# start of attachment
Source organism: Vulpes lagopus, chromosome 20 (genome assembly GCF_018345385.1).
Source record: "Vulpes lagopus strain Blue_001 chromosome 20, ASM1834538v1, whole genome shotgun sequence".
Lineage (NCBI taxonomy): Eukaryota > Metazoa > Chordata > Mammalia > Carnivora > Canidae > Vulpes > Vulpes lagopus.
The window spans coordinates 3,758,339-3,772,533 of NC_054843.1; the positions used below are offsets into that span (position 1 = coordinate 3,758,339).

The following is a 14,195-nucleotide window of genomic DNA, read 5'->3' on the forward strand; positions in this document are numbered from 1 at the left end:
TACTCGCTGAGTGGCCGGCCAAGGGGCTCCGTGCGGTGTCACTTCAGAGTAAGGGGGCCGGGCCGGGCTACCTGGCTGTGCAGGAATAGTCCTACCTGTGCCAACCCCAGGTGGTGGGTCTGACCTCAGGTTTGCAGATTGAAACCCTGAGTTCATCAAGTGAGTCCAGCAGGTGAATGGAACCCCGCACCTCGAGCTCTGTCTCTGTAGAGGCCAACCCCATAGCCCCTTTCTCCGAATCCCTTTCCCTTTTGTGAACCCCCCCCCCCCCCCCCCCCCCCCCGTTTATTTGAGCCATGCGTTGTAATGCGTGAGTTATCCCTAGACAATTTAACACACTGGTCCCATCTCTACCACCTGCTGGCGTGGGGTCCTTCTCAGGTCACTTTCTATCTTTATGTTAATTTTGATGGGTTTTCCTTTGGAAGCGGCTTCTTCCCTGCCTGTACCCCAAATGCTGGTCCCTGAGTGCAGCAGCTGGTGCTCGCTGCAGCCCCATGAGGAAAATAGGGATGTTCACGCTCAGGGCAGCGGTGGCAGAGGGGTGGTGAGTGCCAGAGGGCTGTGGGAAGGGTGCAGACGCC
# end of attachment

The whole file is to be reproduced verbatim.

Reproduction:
Source organism: Vulpes lagopus, chromosome 20 (genome assembly GCF_018345385.1).
Source record: "Vulpes lagopus strain Blue_001 chromosome 20, ASM1834538v1, whole genome shotgun sequence".
Lineage (NCBI taxonomy): Eukaryota > Metazoa > Chordata > Mammalia > Carnivora > Canidae > Vulpes > Vulpes lagopus.
The window spans coordinates 3,758,339-3,772,533 of NC_054843.1; the positions used below are offsets into that span (position 1 = coordinate 3,758,339).

The following is a 14,195-nucleotide window of genomic DNA, read 5'->3' on the forward strand; positions in this document are numbered from 1 at the left end:
TACTCGCTGAGTGGCCGGCCAAGGGGCTCCGTGCGGTGTCACTTCAGAGTAAGGGGGCCGGGCCGGGCTACCTGGCTGTGCAGGAATAGTCCTACCTGTGCCAACCCCAGGTGGTGGGTCTGACCTCAGGTTTGCAGATTGAAACCCTGAGTTCATCAAGTGAGTCCAGCAGGTGAATGGAACCCCGCACCTCGAGCTCTGTCTCTGTAGAGGCCAACCCCATAGCCCCTTTCTCCGAATCCCTTTCCCTTTTGTGAACCCCCCCCCCCCCCCCCCCCCCCCCGTTTATTTGAGCCATGCGTTGTAATGCGTGAGTTATCCCTAGACAATTTAACACACTGGTCCCATCTCTACCACCTGCTGGCGTGGGGTCCTTCTCAGGTCACTTTCTATCTTTATGTTAATTTTGATGGGTTTTCCTTTGGAAGCGGCTTCTTCCCTGCCTGTACCCCAAATGCTGGTCCCTGAGTGCAGCAGCTGGTGCTCGCTGCAGCCCCATGAGGAAAATAGGGATGTTCACGCTCAGGGCAGCGGTGGCAGAGGGGTGGTGAGTGCCAGAGGGCTGTGGGAAGGGTGCAGACGCC